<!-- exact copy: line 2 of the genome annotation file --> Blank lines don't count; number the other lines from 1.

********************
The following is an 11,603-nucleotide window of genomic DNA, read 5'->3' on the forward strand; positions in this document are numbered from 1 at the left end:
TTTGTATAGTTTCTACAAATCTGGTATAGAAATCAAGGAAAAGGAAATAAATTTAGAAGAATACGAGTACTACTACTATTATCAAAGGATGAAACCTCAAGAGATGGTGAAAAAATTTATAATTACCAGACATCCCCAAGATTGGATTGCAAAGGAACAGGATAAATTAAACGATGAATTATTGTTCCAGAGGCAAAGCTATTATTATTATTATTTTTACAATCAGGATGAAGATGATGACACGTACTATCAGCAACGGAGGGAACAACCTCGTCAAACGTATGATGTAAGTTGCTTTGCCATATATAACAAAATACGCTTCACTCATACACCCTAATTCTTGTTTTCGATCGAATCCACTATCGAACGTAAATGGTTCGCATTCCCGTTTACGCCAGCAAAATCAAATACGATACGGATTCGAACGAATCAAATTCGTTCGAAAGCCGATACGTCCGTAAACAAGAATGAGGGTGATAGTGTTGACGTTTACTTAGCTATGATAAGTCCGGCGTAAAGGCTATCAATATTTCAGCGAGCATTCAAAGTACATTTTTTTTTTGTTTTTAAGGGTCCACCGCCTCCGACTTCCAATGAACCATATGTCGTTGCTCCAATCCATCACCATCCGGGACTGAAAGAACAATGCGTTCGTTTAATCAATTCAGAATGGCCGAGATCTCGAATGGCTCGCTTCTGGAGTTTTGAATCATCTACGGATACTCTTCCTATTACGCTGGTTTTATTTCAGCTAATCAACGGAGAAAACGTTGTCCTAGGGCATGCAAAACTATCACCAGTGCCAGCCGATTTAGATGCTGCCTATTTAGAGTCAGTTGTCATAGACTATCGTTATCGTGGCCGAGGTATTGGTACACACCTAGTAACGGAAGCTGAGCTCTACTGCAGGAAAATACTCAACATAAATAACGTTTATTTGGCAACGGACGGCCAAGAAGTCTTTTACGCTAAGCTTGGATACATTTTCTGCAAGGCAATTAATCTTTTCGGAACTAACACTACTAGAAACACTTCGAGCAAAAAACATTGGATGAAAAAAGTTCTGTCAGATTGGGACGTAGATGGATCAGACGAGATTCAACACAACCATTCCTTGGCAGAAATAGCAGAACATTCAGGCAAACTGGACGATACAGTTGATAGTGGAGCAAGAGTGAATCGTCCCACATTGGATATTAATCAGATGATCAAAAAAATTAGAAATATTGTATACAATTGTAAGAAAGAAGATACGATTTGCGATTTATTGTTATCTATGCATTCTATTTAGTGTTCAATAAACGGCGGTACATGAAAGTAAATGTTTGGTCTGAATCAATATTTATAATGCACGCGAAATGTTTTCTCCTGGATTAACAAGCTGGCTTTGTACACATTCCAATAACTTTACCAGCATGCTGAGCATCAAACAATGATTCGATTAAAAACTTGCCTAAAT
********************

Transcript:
TTTGTATAGTTTCTACAAATCTGGTATAGAAATCAAGGAAAAGGAAATAAATTTAGAAGAATACGAGTACTACTACTATTATCAAAGGATGAAACCTCAAGAGATGGTGAAAAAATTTATAATTACCAGACATCCCCAAGATTGGATTGCAAAGGAACAGGATAAATTAAACGATGAATTATTGTTCCAGAGGCAAAGCTATTATTATTATTATTTTTACAATCAGGATGAAGATGATGACACGTACTATCAGCAACGGAGGGAACAACCTCGTCAAACGTATGATGTAAGTTGCTTTGCCATATATAACAAAATACGCTTCACTCATACACCCTAATTCTTGTTTTCGATCGAATCCACTATCGAACGTAAATGGTTCGCATTCCCGTTTACGCCAGCAAAATCAAATACGATACGGATTCGAACGAATCAAATTCGTTCGAAAGCCGATACGTCCGTAAACAAGAATGAGGGTGATAGTGTTGACGTTTACTTAGCTATGATAAGTCCGGCGTAAAGGCTATCAATATTTCAGCGAGCATTCAAAGTACATTTTTTTTTTGTTTTTAAGGGTCCACCGCCTCCGACTTCCAATGAACCATATGTCGTTGCTCCAATCCATCACCATCCGGGACTGAAAGAACAATGCGTTCGTTTAATCAATTCAGAATGGCCGAGATCTCGAATGGCTCGCTTCTGGAGTTTTGAATCATCTACGGATACTCTTCCTATTACGCTGGTTTTATTTCAGCTAATCAACGGAGAAAACGTTGTCCTAGGGCATGCAAAACTATCACCAGTGCCAGCCGATTTAGATGCTGCCTATTTAGAGTCAGTTGTCATAGACTATCGTTATCGTGGCCGAGGTATTGGTACACACCTAGTAACGGAAGCTGAGCTCTACTGCAGGAAAATACTCAACATAAATAACGTTTATTTGGCAACGGACGGCCAAGAAGTCTTTTACGCTAAGCTTGGATACATTTTCTGCAAGGCAATTAATCTTTTCGGAACTAACACTACTAGAAACACTTCGAGCAAAAAACATTGGATGAAAAAAGTTCTGTCAGATTGGGACGTAGATGGATCAGACGAGATTCAACACAACCATTCCTTGGCAGAAATAGCAGAACATTCAGGCAAACTGGACGATACAGTTGATAGTGGAGCAAGAGTGAATCGTCCCACATTGGATATTAATCAGATGATCAAAAAAATTAGAAATATTGTATACAATTGTAAGAAAGAAGATACGATTTGCGATTTATTGTTATCTATGCATTCTATTTAGTGTTCAATAAACGGCGGTACATGAAAGTAAATGTTTGGTCTGAATCAATATTTATAATGCACGCGAAATGTTTTCTCCTGGATTAACAAGCTGGCTTTGTACACATTCCAATAACTTTACCAGCATGCTGAGCATCAAACAATGATTCGATTAAAAACTTGCCTAAAT